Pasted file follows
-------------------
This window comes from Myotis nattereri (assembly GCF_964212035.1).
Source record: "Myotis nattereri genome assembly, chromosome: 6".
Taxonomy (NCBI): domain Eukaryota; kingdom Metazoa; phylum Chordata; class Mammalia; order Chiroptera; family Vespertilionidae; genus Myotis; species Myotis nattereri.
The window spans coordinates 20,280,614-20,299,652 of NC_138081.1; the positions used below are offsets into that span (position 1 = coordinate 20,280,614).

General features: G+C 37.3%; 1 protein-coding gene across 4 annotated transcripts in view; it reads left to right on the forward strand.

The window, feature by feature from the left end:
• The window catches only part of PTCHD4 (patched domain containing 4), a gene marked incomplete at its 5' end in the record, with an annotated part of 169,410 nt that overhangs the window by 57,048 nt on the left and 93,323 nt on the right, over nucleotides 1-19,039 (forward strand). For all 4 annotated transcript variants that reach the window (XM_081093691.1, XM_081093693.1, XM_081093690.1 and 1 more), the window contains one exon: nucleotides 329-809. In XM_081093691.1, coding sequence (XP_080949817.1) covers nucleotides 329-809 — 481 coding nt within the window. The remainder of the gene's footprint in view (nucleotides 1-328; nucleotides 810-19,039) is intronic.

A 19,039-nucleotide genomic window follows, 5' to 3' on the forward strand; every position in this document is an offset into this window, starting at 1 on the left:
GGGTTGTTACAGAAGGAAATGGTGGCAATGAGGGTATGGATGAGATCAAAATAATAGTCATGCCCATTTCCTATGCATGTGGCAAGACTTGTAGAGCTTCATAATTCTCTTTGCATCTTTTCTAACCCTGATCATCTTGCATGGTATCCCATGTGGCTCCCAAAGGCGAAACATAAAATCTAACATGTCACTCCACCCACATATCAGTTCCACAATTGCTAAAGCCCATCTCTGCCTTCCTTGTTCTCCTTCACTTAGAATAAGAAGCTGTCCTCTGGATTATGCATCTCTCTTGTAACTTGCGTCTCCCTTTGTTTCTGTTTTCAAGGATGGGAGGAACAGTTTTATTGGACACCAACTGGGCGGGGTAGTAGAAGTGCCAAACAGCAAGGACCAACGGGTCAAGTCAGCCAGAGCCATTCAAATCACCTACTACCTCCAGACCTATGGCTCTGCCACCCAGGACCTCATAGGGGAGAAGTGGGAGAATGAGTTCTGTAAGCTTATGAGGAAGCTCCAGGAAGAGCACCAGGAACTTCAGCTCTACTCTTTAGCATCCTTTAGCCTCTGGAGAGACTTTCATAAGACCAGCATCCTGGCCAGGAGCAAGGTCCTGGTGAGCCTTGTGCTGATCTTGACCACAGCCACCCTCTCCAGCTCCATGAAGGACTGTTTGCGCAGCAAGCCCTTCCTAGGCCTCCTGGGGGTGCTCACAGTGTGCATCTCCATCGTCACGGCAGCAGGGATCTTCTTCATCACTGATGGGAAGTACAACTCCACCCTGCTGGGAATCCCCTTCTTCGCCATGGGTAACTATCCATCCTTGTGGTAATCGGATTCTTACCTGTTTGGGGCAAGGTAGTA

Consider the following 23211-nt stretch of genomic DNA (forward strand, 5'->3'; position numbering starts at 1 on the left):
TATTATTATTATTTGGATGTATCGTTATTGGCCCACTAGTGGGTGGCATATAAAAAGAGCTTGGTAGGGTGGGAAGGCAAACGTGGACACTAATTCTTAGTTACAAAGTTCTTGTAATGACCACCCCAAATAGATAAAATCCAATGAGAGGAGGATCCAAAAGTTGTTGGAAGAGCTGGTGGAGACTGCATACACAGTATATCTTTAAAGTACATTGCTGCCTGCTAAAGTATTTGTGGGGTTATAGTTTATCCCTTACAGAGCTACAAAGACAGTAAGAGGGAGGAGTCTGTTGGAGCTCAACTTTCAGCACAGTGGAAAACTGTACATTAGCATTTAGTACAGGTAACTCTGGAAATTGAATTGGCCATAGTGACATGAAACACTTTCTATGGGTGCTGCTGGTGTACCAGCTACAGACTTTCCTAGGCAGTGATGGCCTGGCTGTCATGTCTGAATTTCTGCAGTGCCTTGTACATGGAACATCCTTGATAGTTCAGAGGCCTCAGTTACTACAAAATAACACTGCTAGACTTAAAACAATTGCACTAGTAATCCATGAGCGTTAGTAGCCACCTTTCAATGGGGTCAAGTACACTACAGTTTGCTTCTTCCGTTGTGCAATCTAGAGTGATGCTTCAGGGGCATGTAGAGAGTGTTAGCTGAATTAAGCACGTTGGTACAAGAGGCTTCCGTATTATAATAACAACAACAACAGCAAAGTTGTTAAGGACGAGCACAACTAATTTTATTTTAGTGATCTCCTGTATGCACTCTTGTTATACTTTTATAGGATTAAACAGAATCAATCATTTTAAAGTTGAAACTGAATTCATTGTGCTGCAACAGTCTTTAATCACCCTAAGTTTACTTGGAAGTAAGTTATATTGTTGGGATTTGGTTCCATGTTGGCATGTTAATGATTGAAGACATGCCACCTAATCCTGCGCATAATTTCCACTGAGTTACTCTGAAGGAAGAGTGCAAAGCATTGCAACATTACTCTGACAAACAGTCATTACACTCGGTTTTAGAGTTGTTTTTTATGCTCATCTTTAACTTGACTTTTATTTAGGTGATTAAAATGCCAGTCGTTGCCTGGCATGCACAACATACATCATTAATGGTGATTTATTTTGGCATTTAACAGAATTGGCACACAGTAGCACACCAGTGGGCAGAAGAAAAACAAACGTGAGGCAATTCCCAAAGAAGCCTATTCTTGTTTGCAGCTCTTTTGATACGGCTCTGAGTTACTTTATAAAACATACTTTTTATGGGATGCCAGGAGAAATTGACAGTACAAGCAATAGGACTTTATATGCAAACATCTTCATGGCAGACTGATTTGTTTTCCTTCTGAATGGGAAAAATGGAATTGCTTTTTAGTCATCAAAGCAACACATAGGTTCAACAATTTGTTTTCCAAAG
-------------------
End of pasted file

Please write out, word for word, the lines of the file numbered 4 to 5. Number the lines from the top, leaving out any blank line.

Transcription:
The window spans coordinates 20,280,614-20,299,652 of NC_138081.1; the positions used below are offsets into that span (position 1 = coordinate 20,280,614).

General features: G+C 37.3%; 1 protein-coding gene across 4 annotated transcripts in view; it reads left to right on the forward strand.